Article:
Bond Sell-off is For Real This Time…Why QE isn’t Money Printing….Dump Low Quality Munis… and more!

Bond Sell Off

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Business Insider: – Goldman: ‘The bond sell-off: It’s for real’. – U.S. Treasury yields bottomed out in July 2012 after three decades of a steady grind lower. Since then, they have had their ups and downs, but eventually, the yield on the 10-year U.S. Treasury hit a high of 2.06% on March 11. In the last 3 weeks, however, yields have reversed as investors have sold bonds and are once again testing the post-low highs set in early March. And this time, Goldman Sachs says the bond market sell-off is for real.

CNBC: – Why quantitative easing isn’t printing money. – I’d like to explain in a bit more detail why quantitative easing (QE) is not printing money and why bank reserves aren’t money.

Forbes: – Sell Alert: Get rid of low quality muni bonds. – BUY HIGH and SELL LOW! That is, only buy high quality municipal bonds and sell the low quality munis you own. And—don’t listen to the talking heads pontificating that General Obligation bonds are safe and secure—that was true in the “old days” but no longer.

Learn Bonds: – How bad is the U.S. debt situation? – Kurt Shrout looks at the amount of U.S. debt as a percentage of gross domestic product (GDP) and then compares that with 25 other developed economies.

FT: – Fears grow over EM sovereign bond bubble. – As far as financial follies go, tulip mania takes some beating. But future economic historians may look back at the time when investors financed a convention centre in Rwanda as the moment that the rush into emerging market bonds became frothy.

Bond Vigilantes: – Japanese are not buying foreign bonds, they’re selling. –  There were lots of headlines earlier this month after Japanese investors were (just about) net purchasers of foreign bonds in the three weeks to May 10th. But data out overnight showed that there were ¥804.4bn worth of net sales of foreign bonds in the week to May 17th, which more than reversed the previous three weeks’ purchases.

Indexuniverse: – ProShares launches hedged junk bond ETF. – ProShares, the purveyor of “alternative” exchange-traded funds, today is launching a high-yield corporate debt ETF that will take short positions in U.S. Treasurys as a hedge. It will be the third—and least expensive—entrant in a growing field of yield-seeking junk bond funds with hedges.

ETF Trends: – New high-yield bond ETF protects against rising rates. – One hot area in the ETF market is bond products that provide decent yields while also providing some cushion against the negative impact of rising interest rates. Why? Because they pay above-average yields and have a built-in buffer against higher rates since the ETFs track floating-rate securities.

CNBC: – Is the ‘bond bubble’ losing air? – Investors are trying not to fight the Fed, but the central bank’s mixed messages are causing confusion.

MoneyWeek: – A bond market crash would be a disaster – but when will it happen? – Bonds are not cheap. Yields on government bonds – IOUs issued by governments – are currently below inflation, and they have been for some time. So people investing in bonds now are willing to take a loss in ‘real’ terms (that is, after inflation). However, while I can see the arguments of those who say that bonds are in a bubble – including my editor, John Stepek – I’m not planning to empty my portfolio of bonds just yet.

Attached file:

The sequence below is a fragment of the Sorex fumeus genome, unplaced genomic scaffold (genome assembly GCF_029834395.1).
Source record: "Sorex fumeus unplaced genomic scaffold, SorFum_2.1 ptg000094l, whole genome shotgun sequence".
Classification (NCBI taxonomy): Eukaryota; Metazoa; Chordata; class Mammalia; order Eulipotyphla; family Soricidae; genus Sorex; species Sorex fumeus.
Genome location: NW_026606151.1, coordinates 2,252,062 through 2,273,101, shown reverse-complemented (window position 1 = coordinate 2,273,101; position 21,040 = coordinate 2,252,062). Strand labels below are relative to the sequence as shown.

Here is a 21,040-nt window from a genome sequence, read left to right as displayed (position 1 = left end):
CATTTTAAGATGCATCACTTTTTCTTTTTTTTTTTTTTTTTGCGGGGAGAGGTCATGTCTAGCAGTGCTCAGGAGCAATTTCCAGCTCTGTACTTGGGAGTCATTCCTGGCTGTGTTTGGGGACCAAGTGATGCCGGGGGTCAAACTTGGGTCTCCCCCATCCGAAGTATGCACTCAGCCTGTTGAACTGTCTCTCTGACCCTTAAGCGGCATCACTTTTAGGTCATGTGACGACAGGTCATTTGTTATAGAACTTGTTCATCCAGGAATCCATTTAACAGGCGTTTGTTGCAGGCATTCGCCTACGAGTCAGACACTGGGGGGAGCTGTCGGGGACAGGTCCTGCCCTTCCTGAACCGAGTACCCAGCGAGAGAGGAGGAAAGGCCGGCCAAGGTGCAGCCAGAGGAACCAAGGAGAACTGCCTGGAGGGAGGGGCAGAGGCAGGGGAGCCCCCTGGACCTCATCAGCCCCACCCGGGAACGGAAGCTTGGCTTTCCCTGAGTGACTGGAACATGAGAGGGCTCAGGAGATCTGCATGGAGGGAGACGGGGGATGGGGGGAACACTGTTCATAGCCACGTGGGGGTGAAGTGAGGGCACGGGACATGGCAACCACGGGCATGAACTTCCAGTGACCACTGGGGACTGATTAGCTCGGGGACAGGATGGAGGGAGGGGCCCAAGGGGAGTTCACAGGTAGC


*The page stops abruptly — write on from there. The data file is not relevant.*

Morningstar: – Beware retail bonds and innovation in the bond industry. – Stephen Snowdon of Kames Capital on why investors should be wary of retail bonds, the risk of innovation in the bond industry and why equity managers are enjoying some bond-bashing.

Professional Pensions: – The move to fixed income. – We live in unusual times. Pension funds today invest in a number of asset classes that in the past they would have considered either too complex or too risky. In the past, pension funds steered clear of high yield bonds as they required very specific skills to manage a portfolio successfully. But there have been a number of recent developments in the high yield market which has made it much more mainstream.

Bloomberg: – Moody’s defied as local bond risk falls to 2010 low. – Investor confidence in U.S. municipal debt is the highest in three years even as Moody’s Investors Service warns that local-government credit quality is set to weaken for the 18th straight quarter.

Bloomberg: – Freddie Mac begins creating bonds backed by modified mortgages. – Freddie Mac, the government-controlled mortgage financier, said that it’s begun packaging modified home loans into bonds that it guarantees, with $1 billion of securitizations already completed.

Martin Vlcek: – BOND’s 10% Annual return without any increased risk: Will the good times last? – Bill Gross’s actively managed Total Return Bond ETF (BOND) has returned 11.86% since its inception on March 1, 2012. Finding that kind of return in today’s yield starved markets is near impossible. So what’s the chance of this level of performance in the future? Martin take’s a look under the hood of BOND in search of clues.

All trading carries risk. Views expressed are those of the writers only. Past performance is no guarantee of future results. The opinions expressed in this Site do not constitute investment advice and independent financial advice should be sought where appropriate. This website is free for you to use but we may receive commission from the companies we feature on this site.

Adam Green is an experienced writer and fintech enthusiast. He he worked with LearnBonds.com since 2019 and covers a range of areas including: personal finance, savings, bonds and taxes.

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